Where a non-resident has solicited the business relationship and the contract calls for the performance of work within the District, the court may find that the transaction has such a substantial connection with the District such that the exercise of personal jurisdiction is permissible. Reiman, 614 F. Supp. at 258; Mouzavires, 434 A.2d at 995. The plaintiff avers that the Smithsonian contract will have been at least partly performed in the District. Section 25.5 of the Smithsonian contract provides that the laws of the District govern the agreement and that it is deemed to have been executed and performed within the boundaries of the District. *fn8" Sections 4.7 and 4.9 require the defendants to supervise and fund the development of the CD-ROM Catalog and to deliver copies to the NMAA for archival and distribution purposes. Sections 5.4, 5.5 and 5.7 require the defendants to fund the costs associated with the product development and to supply the NMAA with 100 free copies of the CD-I project. Under Sections 8.5 and 8.6, the defendants must provide copies of the catalog to the Smithsonian Institution's Libraries and to the NMAA. Finally. Section 13.1 states that the defendants agreed to make payments and reimbursements to the NMAA in its account at the American Security Bank located in the District.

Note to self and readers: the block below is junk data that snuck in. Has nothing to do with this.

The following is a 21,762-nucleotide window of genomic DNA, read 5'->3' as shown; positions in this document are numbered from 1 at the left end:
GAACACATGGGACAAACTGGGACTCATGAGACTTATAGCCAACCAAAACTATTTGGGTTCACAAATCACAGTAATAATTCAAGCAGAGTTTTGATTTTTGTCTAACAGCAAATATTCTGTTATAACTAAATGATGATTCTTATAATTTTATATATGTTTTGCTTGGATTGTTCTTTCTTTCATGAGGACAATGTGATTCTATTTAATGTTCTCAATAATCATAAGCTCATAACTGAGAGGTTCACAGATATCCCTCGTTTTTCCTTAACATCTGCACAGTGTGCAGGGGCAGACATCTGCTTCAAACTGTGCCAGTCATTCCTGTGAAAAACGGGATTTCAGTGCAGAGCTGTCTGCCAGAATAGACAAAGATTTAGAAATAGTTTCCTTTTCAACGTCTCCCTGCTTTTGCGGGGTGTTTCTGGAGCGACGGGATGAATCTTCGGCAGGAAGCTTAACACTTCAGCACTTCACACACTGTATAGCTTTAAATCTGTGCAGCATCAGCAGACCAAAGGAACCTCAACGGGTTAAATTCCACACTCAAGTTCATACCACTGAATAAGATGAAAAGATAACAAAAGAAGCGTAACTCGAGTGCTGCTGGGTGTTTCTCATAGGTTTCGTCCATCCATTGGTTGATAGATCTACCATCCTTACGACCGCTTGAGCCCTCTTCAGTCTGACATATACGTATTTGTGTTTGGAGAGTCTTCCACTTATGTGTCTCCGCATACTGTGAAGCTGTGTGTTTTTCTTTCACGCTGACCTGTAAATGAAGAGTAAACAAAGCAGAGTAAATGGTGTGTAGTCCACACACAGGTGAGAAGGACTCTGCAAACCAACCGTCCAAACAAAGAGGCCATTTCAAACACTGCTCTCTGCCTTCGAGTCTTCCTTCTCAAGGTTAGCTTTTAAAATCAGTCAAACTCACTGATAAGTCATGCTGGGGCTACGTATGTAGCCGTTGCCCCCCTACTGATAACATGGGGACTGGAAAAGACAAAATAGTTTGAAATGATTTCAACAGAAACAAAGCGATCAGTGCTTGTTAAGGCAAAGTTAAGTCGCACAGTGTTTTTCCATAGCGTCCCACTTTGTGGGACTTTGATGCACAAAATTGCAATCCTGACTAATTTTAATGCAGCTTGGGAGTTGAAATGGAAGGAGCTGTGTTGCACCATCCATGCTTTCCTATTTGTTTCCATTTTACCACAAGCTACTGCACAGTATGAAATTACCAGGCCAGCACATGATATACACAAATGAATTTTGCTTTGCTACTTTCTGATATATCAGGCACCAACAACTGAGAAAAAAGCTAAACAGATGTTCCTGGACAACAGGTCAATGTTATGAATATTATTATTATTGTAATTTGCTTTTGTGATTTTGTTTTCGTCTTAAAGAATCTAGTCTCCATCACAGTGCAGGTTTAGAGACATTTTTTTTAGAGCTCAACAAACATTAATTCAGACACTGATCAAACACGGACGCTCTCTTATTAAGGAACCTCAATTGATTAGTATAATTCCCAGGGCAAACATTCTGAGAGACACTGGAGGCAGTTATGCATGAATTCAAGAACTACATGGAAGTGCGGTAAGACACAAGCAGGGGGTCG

B. CDI Japan Transacted Business in the District of Columbia

 CDI Japan maintains that it did not transact business in the District; that Mr. Schwartz cannot rely on his own contacts with the District to establish jurisdiction over CDI Japan; and that Mr. Schwartz was neither CDI Japan nor Mr. Shimizu's agent. CDI Japan further asserts that it has not "transacted business" in the District because it is not incorporated in the District; it is not authorized to do business in the District; it has no agent or employee in the District; and finally, because it has not solicited any business in the District. CDI Japan maintains that its only contact with the District was to contract with the NMAA. CDI Japan claims that it conducted only limited mail and telecommunication contacts, including payments, between Japan and the NMAA's offices in the District. Furthermore, CDI Japan asserts that merely contracting with a third party in the District does not equal "transacting business" under the District's long-arm statute.